Anick Soni has been recognised with the GAY TIMES Honour for British Community Trailblazer.
On Thursday (21 November) night, the intersex activist appeared at the GAY TIMES Honours 500 ceremony, which honours queer people and their allies who have had a profound impact on the community over the last 12 months.
While representation for gay and lesbian people – and slowly trans people
– becomes more common in mainstream media, one part of the LGBTQ
community that is almost always left out of the conversation are intersex
people. Anick Soni, an activist who organised the first intersex march at Pride in London last year, is trying to change that.
He came out as intersex at the age of 21, and has since used his voice to provide representation and help others who have felt ashamed or silenced. “I never thought I’d be proud of the parts of me I grew up hating,” he tells us. “The more I discovered how little there was out there for me to learn what intersex is, the more determined I was to share my story in the hope of finding my community and changing my world.”
One of the biggest fights the community still faces is the fact that, unlike sexuality or gender identity, being intersex is not a protected characteristic under the Equality Act 2010. “This has wide-reaching implications on many areas from health to protection from discrimination,” explains Anick. It also means that hospitals across the UK (and the world) continue to perform surgeries on intersex children without their consent. “A lot of my community have undergone procedures which were never fully explained to our parents or carers, let alone us.”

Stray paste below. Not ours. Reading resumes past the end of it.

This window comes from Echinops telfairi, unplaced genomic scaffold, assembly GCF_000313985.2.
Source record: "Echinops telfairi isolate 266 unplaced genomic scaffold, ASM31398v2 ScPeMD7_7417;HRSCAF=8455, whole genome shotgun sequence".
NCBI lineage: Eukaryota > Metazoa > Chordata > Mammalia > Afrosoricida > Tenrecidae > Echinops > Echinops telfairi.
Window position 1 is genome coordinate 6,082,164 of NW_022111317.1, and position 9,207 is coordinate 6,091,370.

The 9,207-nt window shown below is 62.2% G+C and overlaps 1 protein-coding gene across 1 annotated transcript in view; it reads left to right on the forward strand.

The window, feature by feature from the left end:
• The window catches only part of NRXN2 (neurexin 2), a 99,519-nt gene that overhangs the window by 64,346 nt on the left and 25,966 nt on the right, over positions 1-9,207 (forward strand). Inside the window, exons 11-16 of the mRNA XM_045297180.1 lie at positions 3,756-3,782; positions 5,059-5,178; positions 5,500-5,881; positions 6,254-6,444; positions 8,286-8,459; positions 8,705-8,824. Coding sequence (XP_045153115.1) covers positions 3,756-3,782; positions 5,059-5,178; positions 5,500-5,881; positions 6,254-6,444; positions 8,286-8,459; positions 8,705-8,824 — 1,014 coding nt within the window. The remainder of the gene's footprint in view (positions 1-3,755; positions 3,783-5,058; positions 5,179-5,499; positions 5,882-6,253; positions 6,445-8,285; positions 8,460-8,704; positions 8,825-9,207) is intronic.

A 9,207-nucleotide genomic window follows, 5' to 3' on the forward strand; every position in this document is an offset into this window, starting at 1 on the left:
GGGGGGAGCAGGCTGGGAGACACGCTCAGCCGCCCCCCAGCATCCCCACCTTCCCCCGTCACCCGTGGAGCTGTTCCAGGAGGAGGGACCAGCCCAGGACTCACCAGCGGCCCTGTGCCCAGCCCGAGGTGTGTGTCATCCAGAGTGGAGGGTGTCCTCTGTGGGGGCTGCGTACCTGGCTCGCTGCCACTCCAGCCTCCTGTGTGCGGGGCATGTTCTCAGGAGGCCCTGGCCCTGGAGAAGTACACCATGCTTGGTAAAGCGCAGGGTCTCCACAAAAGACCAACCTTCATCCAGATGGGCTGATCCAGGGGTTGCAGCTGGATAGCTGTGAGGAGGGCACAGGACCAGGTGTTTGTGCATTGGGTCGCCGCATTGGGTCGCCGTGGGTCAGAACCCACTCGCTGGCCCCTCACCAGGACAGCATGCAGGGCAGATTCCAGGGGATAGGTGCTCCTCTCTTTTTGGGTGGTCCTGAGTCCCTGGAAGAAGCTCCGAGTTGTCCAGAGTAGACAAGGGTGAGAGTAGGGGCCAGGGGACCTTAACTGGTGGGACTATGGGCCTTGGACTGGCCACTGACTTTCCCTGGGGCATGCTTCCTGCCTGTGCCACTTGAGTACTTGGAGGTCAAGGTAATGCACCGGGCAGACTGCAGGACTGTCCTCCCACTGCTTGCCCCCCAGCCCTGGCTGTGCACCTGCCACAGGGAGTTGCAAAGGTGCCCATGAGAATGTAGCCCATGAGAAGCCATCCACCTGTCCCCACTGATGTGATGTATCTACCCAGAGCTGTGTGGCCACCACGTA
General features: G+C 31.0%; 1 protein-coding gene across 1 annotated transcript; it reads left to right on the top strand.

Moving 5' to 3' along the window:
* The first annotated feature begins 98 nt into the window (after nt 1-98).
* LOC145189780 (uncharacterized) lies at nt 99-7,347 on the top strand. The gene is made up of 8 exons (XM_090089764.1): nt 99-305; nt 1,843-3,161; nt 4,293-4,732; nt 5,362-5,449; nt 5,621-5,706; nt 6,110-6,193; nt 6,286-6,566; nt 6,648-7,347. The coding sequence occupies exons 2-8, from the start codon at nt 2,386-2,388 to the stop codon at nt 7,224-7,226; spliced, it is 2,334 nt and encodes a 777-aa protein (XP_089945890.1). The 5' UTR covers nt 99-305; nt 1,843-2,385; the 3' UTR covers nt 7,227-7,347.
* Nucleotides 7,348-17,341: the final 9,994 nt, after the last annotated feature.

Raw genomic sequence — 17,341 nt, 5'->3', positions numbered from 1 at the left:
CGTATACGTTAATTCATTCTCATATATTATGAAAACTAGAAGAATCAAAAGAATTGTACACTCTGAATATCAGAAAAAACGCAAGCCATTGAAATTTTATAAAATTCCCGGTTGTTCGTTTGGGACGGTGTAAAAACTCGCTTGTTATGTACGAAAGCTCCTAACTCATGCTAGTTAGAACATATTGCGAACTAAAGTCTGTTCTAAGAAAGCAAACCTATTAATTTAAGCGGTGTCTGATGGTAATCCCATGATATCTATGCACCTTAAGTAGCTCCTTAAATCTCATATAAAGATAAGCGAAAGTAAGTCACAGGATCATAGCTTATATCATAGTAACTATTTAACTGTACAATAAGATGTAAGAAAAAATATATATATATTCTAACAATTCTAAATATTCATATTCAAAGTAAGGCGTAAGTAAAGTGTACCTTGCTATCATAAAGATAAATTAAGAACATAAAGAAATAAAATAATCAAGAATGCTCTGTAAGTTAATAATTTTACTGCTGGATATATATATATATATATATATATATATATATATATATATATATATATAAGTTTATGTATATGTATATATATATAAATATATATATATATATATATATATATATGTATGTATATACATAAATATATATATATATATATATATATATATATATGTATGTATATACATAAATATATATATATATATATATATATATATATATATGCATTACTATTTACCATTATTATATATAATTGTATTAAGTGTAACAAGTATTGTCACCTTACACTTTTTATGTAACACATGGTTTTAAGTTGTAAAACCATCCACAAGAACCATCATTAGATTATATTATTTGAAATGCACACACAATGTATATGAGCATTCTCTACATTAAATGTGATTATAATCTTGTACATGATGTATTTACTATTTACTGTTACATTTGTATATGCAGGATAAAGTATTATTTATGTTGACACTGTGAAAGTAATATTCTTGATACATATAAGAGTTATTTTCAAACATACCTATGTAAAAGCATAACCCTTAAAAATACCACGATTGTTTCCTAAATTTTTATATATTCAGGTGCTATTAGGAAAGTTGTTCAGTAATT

Next, Anick wants to tackle the lack of representation in the media that leaves many in the community feeling invisible. “I often receive messages from parents and other intersex people of different ages from around the world who reach out because they’re glad they’re not alone,” he continues. “I’m even working on a children’s book and grown-ups guide so that we can have these conversations around intersex. Our goal as an intersex community is to fight the erasure and heal each other.”
GAY TIMES Honours was first established in 2017 as a ceremony to acknowledge those who have made a profound impact on LGBTQ people in the past 12 months. From community trailblazers to highly-visible queer stars, it’s an event that brings together people from all across our community to celebrate, uplift and inspire.
To mark our recent landmark 500th issue as Europe’s longest-running LGBTQ publication, this year’s event is named GAY TIMES Honours 500. It marks the biggest event in our company’s recent history, with more than a thousand people packed into the venue for show-stopping performances by Pabllo Vittar, ALMA, L Devine, VINCINT, Little Gay Brother and DJ sets from Honey Dijon, Jodie Harsh and BBZ.
Make sure to follow us on Instagram to be part of the GAY TIMES Honours 500 action.